Newspaper article

Qhia Dab Neeg Exhibit: Storytelling by 13 Hmong Artists

Newspaper article

Qhia Dab Neeg Exhibit: Storytelling by 13 Hmong Artists

Article excerpt

The Midway Commons office building in St. Paul doesn’t look much like an art gallery. But last week, Commons tenant the Metropolitan Regional Arts Council opened its conference room doors to host the opening reception for Qhia Dab Neeg (“Storytelling”), a multidiscipline art show presented by the St. Paul-based arts advocacy group In Progress.

“What we wanted to do is promote Hmong artists and Hmong culture throughout the generations,” said artist Katherina Vang, who curated the show. “So however you express your culture or your ethnicity to you — that’s what we pretty much wanted from the artists. It was up to them to define it, or reveal it. Our [mission] is to promote local Hmong art.”

The exhibition of 20 works by 13 artists runs through February and showcases Hmong artists from Minnesota, California, Indiana and New Zealand. MinnPost took in the opening, in words and photos:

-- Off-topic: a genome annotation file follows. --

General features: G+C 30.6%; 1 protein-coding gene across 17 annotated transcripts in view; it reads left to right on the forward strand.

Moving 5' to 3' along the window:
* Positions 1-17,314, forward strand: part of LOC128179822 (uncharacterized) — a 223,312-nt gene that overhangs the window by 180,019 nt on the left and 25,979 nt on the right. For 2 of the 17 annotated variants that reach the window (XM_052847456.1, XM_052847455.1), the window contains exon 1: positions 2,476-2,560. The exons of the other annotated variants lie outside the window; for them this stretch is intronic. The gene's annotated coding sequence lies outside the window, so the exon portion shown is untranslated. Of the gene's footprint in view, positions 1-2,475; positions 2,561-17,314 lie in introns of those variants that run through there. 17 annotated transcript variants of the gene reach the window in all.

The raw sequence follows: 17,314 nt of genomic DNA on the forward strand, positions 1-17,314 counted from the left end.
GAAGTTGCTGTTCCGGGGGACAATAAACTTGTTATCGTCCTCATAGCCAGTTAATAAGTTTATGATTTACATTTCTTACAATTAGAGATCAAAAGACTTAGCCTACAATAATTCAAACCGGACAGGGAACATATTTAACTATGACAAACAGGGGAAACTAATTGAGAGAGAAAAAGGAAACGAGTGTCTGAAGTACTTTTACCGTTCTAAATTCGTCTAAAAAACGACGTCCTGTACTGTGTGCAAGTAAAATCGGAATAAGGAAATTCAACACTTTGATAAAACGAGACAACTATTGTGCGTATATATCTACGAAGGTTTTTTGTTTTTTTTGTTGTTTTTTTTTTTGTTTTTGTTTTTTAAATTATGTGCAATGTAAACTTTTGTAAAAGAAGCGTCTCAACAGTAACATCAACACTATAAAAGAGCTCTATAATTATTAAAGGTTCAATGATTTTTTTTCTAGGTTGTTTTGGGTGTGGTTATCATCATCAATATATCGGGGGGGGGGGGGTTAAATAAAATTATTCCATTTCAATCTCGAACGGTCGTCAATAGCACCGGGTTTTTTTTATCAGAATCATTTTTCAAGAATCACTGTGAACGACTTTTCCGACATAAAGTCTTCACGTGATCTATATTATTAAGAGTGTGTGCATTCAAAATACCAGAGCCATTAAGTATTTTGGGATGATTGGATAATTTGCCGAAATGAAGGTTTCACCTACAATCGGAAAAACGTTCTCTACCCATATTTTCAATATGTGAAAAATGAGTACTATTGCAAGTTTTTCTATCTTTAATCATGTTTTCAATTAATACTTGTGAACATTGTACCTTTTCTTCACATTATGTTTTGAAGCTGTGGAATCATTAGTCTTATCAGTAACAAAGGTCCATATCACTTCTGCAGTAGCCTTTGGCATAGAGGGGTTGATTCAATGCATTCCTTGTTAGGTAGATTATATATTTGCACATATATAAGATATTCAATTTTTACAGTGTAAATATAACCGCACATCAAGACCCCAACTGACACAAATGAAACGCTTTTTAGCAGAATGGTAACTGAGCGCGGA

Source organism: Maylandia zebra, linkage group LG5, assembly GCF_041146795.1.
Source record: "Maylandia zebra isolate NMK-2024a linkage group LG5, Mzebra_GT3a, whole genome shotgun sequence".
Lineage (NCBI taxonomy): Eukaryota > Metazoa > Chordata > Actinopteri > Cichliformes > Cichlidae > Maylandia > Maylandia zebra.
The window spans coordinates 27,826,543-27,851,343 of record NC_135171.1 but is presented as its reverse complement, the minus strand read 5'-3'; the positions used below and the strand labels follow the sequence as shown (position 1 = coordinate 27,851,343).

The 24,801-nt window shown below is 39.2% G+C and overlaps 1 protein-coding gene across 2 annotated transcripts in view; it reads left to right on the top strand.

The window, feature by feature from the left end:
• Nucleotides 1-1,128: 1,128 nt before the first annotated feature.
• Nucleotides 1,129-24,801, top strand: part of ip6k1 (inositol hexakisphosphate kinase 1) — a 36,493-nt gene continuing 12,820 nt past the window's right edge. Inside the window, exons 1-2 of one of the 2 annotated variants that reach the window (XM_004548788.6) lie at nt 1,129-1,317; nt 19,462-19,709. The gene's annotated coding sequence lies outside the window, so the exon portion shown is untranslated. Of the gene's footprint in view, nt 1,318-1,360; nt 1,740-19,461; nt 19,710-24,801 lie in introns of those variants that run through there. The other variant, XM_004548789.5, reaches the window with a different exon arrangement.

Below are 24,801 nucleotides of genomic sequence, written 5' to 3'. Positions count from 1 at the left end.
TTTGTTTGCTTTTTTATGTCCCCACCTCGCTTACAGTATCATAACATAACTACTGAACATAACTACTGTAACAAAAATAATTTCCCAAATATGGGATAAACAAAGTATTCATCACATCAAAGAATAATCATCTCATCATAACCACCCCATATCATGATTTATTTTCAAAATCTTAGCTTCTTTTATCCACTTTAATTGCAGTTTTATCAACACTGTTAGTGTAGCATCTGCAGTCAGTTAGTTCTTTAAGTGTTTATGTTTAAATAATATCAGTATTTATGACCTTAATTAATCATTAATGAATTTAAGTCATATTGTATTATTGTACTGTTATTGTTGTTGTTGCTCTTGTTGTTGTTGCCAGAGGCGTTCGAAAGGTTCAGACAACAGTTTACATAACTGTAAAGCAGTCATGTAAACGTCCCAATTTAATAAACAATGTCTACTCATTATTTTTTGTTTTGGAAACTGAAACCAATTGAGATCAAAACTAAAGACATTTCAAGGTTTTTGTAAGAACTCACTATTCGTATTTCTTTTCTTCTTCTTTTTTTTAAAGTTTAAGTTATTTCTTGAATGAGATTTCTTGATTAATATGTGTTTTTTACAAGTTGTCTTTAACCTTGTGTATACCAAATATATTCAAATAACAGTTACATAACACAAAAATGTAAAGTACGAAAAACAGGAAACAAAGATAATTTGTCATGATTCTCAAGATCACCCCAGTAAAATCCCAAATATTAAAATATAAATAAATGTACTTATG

Katherina Vang (aka Kat) goes by her artist pseudonym Maivab, which means “baby” in Hmong. Of her 2015 photograph "Hmong Chinese" she said, “In China, the Hmong people are called the Miao. So, every different country you go to, it’s Hmong-Australian, Hmong-American, and so on. So this is the traditional clothing for Hmong-Chinese. I wanted to combine the Hmong-Chinese, Hmong-Australian, Hmong-Laos, and Hmong-Thailand together and explain how diverse we are, because even within the culture we’re always transitioning and we’re moving and adjusting to the different countries that we migrated to.

“My sister owns Hmong ABC, and she owns a collection of all these Hmong-Chinese dresses, so it was easier for me. I have 18 sisters; my dad got busy with two wives and I consider them all my sisters. My family itself, there are huge stories, but you go outside of that and there are many more stories.”

Tou Yia Xiong is a Hmong illustrator and designer who was born in a Thai refugee camp and grew up in northeast Wisconsin. Of his 2017 digital art piece "Peb Cov Neeg Txawj Sib Pab" he said, “A year ago was Women’s March, and the posters that Shepherd Fairy did, the whole ‘We The People’ series, I saw them and thought they were really cool. …

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